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  8. Literary Form, Philosophical Content: Historical Studies of Philosophical Genres. [REVIEW]Rick Anthony Furtak - 2011 - Teaching Philosophy 34 (2):182-184.
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  9. A Review of Stephen Evans' (2009) Kierkegaard: An Introduction and Patrick Stokes' (2010) Kierkegaard's Mirrors: Interest, Self, and Moral Vision. [REVIEW]Rick Anthony Furtak & Shahrzad Safavi - 2010 - Southwest Philosophy Review 26 (2):119-123.
    A review of two recent books on Kierkegaard's thought, with attention to his relevance for ethics, phenomenology, and metaphysics.
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  10. Poetics of Sentimentality.Rick Anthony Furtak - 2002 - Philosophy and Literature 26 (1):207-215.
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  11. Martha C. Nussbaum’s "Political Emotions".Rick Anthony Furtak - 2014 - Phenomenology and the Cognitive Sciences 13 (4):643-650.
    Martha Nussbaum’s new book Political Emotions is a contribution to political philosophy and, simultaneously, a moral-psychological study of the emotions. In it, she revisits some of the most prominent themes in her 2004 book Hiding from Humanity and her 2001 treatise, Upheavals of Thought. As Nussbaum points out in the opening pages of Political Emotions, one of her goals in this work is to answer a call issued by John Rawls for a “reasonable moral psychology” that would be conceptually refined (...)
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  12. Platonic Eros.Rick Anthony Furtak - 2010 - In Kierkegaard and the Greek World, I: Socrates and Plato, ed. by Jon Stewart and Katalin Nun. pp. 105-114.
    Plato's 'Symposium': Kierkegaard and Platonic Eros.
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  13. 'I Used to Care, but Things Have Changed': Passion and the Absurd in Dylan's Later Work.Rick Anthony Furtak - 2006 - In Peter Vernezze (ed.), Bob Dylan and Philosophy, edited by Peter Vernezze. pp. 16-28.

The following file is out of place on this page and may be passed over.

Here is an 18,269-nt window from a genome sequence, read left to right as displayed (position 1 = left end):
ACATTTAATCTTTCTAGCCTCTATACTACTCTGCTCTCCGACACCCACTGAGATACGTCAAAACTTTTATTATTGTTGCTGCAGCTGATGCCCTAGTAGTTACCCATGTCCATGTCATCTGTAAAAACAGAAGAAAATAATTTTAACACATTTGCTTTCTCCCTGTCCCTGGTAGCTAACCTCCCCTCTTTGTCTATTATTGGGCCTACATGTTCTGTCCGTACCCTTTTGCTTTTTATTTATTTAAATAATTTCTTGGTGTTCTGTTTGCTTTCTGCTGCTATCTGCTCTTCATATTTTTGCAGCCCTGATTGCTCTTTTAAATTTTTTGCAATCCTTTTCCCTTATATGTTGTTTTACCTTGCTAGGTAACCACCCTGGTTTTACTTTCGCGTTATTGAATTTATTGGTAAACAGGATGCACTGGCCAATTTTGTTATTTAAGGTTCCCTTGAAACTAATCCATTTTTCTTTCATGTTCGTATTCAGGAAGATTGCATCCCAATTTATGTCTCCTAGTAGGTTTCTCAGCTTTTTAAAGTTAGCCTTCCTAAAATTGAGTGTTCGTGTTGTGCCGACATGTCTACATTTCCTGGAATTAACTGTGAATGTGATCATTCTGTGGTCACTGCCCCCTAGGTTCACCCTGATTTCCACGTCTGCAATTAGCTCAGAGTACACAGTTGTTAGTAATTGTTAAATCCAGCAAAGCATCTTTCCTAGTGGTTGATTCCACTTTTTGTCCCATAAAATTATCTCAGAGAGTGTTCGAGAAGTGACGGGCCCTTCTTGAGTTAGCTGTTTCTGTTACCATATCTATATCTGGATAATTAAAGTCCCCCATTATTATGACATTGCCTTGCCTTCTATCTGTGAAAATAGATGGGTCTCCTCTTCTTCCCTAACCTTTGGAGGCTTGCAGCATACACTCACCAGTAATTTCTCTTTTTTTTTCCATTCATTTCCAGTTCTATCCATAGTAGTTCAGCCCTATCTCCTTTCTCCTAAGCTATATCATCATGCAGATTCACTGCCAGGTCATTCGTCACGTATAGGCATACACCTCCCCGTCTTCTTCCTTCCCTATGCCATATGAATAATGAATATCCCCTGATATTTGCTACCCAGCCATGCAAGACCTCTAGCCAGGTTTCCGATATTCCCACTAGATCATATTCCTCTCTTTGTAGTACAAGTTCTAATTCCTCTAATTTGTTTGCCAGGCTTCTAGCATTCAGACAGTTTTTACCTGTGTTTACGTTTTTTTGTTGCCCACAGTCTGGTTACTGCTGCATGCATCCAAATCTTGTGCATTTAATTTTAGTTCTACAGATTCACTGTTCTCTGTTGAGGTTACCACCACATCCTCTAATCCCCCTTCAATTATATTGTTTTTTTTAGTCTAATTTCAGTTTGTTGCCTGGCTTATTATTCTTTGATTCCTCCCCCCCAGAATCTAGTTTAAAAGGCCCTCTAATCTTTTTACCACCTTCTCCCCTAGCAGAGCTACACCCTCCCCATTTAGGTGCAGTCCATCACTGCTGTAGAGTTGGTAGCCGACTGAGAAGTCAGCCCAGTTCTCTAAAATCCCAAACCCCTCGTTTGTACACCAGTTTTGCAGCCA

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  14.  89
    Review of George Pattison's The Philosophy of Kierkegaard. [REVIEW]Rick Anthony Furtak - 2006 - International Journal of Philosophical Studies 14.
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  15. The Value of Being: Thoreau on Appreciating the Beauty of the World.Rick Anthony Furtak - 2012 - In Rick A. Furtak, Jonathan Ellsworth & James D. Reid (eds.), Thoreau's Importance for Philosophy (Fordham, 2012). pp. 112-126.
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  16. Explanatory Pluralism in Cognitive Science.Rick Dale, Eric Dietrich & Anthony Chemero - 2009 - Cognitive Science 33 (2):739-742.
    This brief commentary has three goals. The first is to argue that ‘‘framework debate’’ in cognitive science is unresolvable. The idea that one theory or framework can singly account for the vast complexity and variety of cognitive processes seems unlikely if not impossible. The second goal is a consequence of this: We should consider how the various theories on offer work together in diverse contexts of investigation. A final goal is to supply a brief review for readers who are compelled (...)
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  17.  52
    VI. Emotional Feelings and Intentionalism: Anthony Hatzimoysis.Anthony Hatzimoysis - 2003 - Royal Institute of Philosophy Supplement 52:105-111.
    Emotions are Janus-faced: their focus may switch from how a person is feeling deep inside her, to the busy world of actions, words, or gestures whose perception currently affects her. The intimate relation between the ‘inside’ and the ‘outside’ seems to call for a redrawing of the traditional distinction of mental states between those that can look out to the world, and those that are, supposedly, irredeemably blind.
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  18. On the Temporal Character of Temporal Experience, its Scale Non-Invariance, and its Small Scale Structure.Rick Grush - 2016